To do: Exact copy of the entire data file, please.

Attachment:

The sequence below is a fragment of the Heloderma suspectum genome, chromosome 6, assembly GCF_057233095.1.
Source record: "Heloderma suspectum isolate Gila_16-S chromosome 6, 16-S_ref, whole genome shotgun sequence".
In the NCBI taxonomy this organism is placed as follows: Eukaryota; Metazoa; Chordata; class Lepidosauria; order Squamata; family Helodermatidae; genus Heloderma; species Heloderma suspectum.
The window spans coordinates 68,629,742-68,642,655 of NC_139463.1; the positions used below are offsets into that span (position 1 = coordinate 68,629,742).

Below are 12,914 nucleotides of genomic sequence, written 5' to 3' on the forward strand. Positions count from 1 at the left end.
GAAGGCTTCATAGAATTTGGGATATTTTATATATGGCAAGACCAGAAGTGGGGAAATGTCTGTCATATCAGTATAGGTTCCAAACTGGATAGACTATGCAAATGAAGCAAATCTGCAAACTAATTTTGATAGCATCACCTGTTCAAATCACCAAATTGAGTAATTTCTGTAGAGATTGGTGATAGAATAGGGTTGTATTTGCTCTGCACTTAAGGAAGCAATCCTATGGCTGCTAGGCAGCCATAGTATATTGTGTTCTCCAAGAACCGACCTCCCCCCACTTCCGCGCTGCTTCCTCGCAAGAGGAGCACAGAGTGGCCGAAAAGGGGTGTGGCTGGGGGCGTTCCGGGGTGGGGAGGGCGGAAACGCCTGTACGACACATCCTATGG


The sequence below is a fragment of the Heloderma suspectum genome, chromosome 6, assembly GCF_057233095.1.
Source record: "Heloderma suspectum isolate Gila_16-S chromosome 6, 16-S_ref, whole genome shotgun sequence".
In the NCBI taxonomy this organism is placed as follows: Eukaryota; Metazoa; Chordata; class Lepidosauria; order Squamata; family Helodermatidae; genus Heloderma; species Heloderma suspectum.
The window spans coordinates 68,629,742-68,642,655 of NC_139463.1; the positions used below are offsets into that span (position 1 = coordinate 68,629,742).

Below are 12,914 nucleotides of genomic sequence, written 5' to 3' on the forward strand. Positions count from 1 at the left end.
GAAGGCTTCATAGAATTTGGGATATTTTATATATGGCAAGACCAGAAGTGGGGAAATGTCTGTCATATCAGTATAGGTTCCAAACTGGATAGACTATGCAAATGAAGCAAATCTGCAAACTAATTTTGATAGCATCACCTGTTCAAATCACCAAATTGAGTAATTTCTGTAGAGATTGGTGATAGAATAGGGTTGTATTTGCTCTGCACTTAAGGAAGCAATCCTATGGCTGCTAGGCAGCCATAGTATATTGTGTTCTCCAAGAACCGACCTCCCCCCACTTCCGCGCTGCTTCCTCGCAAGAGGAGCACAGAGTGGCCGAAAAGGGGTGTGGCTGGGGGCGTTCCGGGGTGGGGAGGGCGGAAACGCCTGTACGACACATCCTATGG